Recently, a recognizable trend has emerged in animated films wherein the gothic and the supernatural become a means for youth to realign with reality and the living. The story of Norman (Kodi Smit-McPhee), a young suburban pre-teen who can see and speak to the dead, Chris Butler and Sam Fell's ParaNorman irrefutably smacks of a tone similar to that of Henry Selick's sensational Coraline, in which the title character also finds escape and adventure through a fantastical community of spooky others. Both films were also shot in 3D, but the technology rarely enhances Norman's bucolic small-town landscapes the way it consistently did the alternate dimension of evil "Other" parents, black-button eyes, and ghost children in Selick's film. And where Coraline dealt in daring, unhinged psychological issues involving adolescence and pre-adolescence, ParaNorman is safe, friendly, and more interested in paying lip service to certain sociological issues and issues of accepted film styles and structures.
From the outset, the film concerns itself with the aged preconceptions of the horror genre, as we're introduced to the quasi-titular character as he zones out in front of a zombie flick, the ghost of his grandmother (Elaine Stritch) gabbing and knitting on the couch behind him. Norman's ability, of course, makes him an outcast to nearly everyone, including his sister Courtney (Anna Kendrick), his parents (Jeff Garlin and Leslie Mann), and the Dizzee Rascal-loving school bully (Christopher Mintz-Plasse). And this is the norm, until he's introduced to his crazy hobo uncle (John Goodman), who shares his ability and has been keeping the evil spirit of a witch and her army of zombies at bay for years. Along with the introduction of Neil (Tucker Albrizzi), Norman's only real friend, the uncle's sudden death sets the film on its inevitable trajectory, involving Norman's attempts to keep the witch's spirit from overtaking his town. The predictability of the narrative, however, is essential to what Butler and Fell are getting at.
The central adventure that Norman, Courtney, Neil, and his dumb-jock brother, Mitch (Casey Affleck), embark on will be familiar to fans of darker, more outrageous children's movies, from The Witches to Ernest Scared Stupid. But the film's twist posits Butler and Fell's story as a radical plea for humanity, even in the face of our most monstrous fears; part of the narrative's backstory takes a cue from Arthur Miller's The Crucible and the Salem witch trials. The zombies that the witch unleashes upon the town are not flesh-hungry, but rather exhausted and desperate from years of being doomed as part of the community who murdered the young witch whose powers were immediately seen as a threat rather than a talent for true magic.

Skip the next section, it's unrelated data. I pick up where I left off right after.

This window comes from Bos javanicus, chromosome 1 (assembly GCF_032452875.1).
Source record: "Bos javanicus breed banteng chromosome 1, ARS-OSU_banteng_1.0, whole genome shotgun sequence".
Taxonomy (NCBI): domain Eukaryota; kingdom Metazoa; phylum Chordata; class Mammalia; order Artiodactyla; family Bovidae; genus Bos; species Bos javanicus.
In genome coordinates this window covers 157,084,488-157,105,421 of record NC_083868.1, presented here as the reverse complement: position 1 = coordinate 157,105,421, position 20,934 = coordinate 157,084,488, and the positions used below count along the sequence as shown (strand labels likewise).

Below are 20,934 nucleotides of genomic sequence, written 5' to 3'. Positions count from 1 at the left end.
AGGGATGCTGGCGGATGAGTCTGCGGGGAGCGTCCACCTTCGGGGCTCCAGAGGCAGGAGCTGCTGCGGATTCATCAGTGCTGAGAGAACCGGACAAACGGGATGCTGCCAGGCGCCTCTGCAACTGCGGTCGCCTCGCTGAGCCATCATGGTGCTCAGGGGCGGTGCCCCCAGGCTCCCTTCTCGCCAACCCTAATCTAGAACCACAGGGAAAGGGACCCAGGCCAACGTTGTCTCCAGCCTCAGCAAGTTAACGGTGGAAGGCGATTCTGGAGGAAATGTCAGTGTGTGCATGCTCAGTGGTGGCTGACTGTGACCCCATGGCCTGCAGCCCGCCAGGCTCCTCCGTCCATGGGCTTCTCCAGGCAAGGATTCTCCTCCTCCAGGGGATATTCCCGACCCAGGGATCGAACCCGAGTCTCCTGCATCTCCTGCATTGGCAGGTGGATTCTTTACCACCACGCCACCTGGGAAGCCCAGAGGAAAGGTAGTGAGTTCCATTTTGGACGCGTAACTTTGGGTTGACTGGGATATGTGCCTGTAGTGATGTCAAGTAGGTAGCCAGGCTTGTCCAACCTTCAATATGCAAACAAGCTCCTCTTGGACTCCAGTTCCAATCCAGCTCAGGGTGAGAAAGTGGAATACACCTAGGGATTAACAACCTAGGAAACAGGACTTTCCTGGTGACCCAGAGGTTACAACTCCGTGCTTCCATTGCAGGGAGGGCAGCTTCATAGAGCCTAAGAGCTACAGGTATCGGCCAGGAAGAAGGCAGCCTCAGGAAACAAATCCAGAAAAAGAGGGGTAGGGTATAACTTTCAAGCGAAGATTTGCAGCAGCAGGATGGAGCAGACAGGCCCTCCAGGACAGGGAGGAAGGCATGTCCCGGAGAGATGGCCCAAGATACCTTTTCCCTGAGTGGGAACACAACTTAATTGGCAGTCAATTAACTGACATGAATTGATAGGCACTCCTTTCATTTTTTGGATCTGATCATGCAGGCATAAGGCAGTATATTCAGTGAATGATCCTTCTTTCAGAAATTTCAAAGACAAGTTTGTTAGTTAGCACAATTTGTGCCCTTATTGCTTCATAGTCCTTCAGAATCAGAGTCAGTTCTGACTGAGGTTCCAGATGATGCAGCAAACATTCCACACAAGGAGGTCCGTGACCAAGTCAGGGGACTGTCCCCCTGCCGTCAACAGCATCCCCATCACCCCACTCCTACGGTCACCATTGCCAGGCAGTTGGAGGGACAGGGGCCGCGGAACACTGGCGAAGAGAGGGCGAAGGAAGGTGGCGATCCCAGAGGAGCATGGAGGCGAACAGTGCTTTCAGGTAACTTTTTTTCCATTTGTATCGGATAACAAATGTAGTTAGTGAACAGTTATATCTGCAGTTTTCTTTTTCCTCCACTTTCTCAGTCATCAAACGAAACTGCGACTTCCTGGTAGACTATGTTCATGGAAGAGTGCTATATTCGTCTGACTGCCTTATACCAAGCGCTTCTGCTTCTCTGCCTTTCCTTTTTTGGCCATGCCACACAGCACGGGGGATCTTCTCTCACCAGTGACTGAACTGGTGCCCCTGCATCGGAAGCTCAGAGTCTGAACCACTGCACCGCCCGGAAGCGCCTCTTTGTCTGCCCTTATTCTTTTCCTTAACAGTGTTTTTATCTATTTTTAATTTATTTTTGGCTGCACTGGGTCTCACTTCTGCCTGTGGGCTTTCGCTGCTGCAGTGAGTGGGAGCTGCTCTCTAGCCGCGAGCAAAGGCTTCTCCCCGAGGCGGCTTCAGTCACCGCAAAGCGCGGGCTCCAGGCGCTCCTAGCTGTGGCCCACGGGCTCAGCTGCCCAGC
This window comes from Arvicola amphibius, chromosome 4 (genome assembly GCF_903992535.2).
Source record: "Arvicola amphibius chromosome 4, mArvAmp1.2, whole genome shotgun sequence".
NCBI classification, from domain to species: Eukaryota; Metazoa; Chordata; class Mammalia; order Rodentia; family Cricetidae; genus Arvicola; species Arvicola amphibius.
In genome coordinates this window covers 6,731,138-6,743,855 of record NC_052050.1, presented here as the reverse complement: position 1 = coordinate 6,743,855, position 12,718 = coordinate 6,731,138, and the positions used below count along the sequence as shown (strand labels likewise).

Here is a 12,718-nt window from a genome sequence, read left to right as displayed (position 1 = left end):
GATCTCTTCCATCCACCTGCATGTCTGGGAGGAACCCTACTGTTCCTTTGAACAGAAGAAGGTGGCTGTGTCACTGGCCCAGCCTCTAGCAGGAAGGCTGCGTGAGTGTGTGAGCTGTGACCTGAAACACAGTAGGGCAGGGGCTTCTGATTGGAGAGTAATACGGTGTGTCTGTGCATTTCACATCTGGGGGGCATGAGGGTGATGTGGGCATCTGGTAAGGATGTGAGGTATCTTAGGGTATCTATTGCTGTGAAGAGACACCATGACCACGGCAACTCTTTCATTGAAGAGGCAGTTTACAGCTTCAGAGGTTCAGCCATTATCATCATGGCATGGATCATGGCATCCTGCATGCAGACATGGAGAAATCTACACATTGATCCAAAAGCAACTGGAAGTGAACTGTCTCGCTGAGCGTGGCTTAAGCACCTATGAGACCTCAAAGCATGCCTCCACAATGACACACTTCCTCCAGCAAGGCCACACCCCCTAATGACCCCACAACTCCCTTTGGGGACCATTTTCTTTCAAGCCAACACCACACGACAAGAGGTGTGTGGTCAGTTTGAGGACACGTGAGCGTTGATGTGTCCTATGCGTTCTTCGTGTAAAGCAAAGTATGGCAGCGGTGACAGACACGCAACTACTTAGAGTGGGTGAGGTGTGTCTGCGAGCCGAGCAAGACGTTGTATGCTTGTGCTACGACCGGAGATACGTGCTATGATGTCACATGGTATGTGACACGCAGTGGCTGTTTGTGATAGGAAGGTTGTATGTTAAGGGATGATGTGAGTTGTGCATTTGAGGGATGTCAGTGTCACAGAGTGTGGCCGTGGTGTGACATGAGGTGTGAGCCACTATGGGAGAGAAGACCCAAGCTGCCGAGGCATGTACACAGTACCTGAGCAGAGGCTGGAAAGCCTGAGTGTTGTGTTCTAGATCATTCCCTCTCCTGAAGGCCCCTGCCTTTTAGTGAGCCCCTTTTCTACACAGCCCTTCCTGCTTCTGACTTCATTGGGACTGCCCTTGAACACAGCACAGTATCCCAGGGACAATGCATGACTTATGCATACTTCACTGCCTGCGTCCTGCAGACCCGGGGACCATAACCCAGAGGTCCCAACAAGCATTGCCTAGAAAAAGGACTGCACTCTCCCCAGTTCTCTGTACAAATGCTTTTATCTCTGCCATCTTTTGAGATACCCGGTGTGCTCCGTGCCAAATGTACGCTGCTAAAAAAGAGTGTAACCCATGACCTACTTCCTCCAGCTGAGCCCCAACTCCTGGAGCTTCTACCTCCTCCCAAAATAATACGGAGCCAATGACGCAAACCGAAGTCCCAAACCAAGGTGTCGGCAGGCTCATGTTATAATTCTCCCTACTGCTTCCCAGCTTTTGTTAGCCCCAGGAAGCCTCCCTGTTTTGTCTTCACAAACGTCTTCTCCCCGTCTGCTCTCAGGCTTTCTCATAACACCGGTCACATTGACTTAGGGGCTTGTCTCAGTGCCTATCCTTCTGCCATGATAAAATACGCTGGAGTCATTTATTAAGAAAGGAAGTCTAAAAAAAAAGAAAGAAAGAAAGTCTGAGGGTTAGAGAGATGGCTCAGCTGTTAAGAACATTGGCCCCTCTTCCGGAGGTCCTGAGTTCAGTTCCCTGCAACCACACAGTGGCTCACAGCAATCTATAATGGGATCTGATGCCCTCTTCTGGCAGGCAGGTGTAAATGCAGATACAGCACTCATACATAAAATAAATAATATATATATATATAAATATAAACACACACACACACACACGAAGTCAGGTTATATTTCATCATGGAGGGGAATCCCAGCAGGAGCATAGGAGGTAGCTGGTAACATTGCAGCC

In this, ParaNorman smartly aligns itself with George Romero, with his largely despicable survivors, and recent horror satires like Tucker & Dale vs. Evil. When the zombies enter Norman's town, they're met with an onslaught of violence from the community, despite the noticeable lack of even a single arm being gnawed. In short, we're the villains and the filmmakers take enough care to consider and even actualize the rot of regret that has overtaken others who've put their crudest fears in front of their most basic humanity. It's a message with little grace and ample in its cheesiness, but it's nevertheless clever and at least mildly emotionally resonant by the time Norman faces off with the witch, who's now grown into a stereotypical one after years of banishment and bitterness.
Working with the talented DP Tristan Oliver and a brilliant team of designers and animators, the filmmakers have crafted an engaging entertainment with an ample amount of visual delights, but they ultimately choose the easy laugh and heavy-handed analogy over more focused character and story development. Mitch, Neil, and Courtney provide some memorable guffaws (the voice work is wontedly strong), but along with the familiar notes of the story itself, there's the familiar strain to be universally relevant while also being somewhat unique. In Norman, we can see any amount of young artists, perhaps not unlike Butler and Fell, inventing something unique and decidedly different in stories and genres that often run on the safety of their self-made expectations. The tagline for ParaNorman reads, "You Don't Become a Hero by Being Normal," and the film mostly lives up to that assertion, but only up to a point.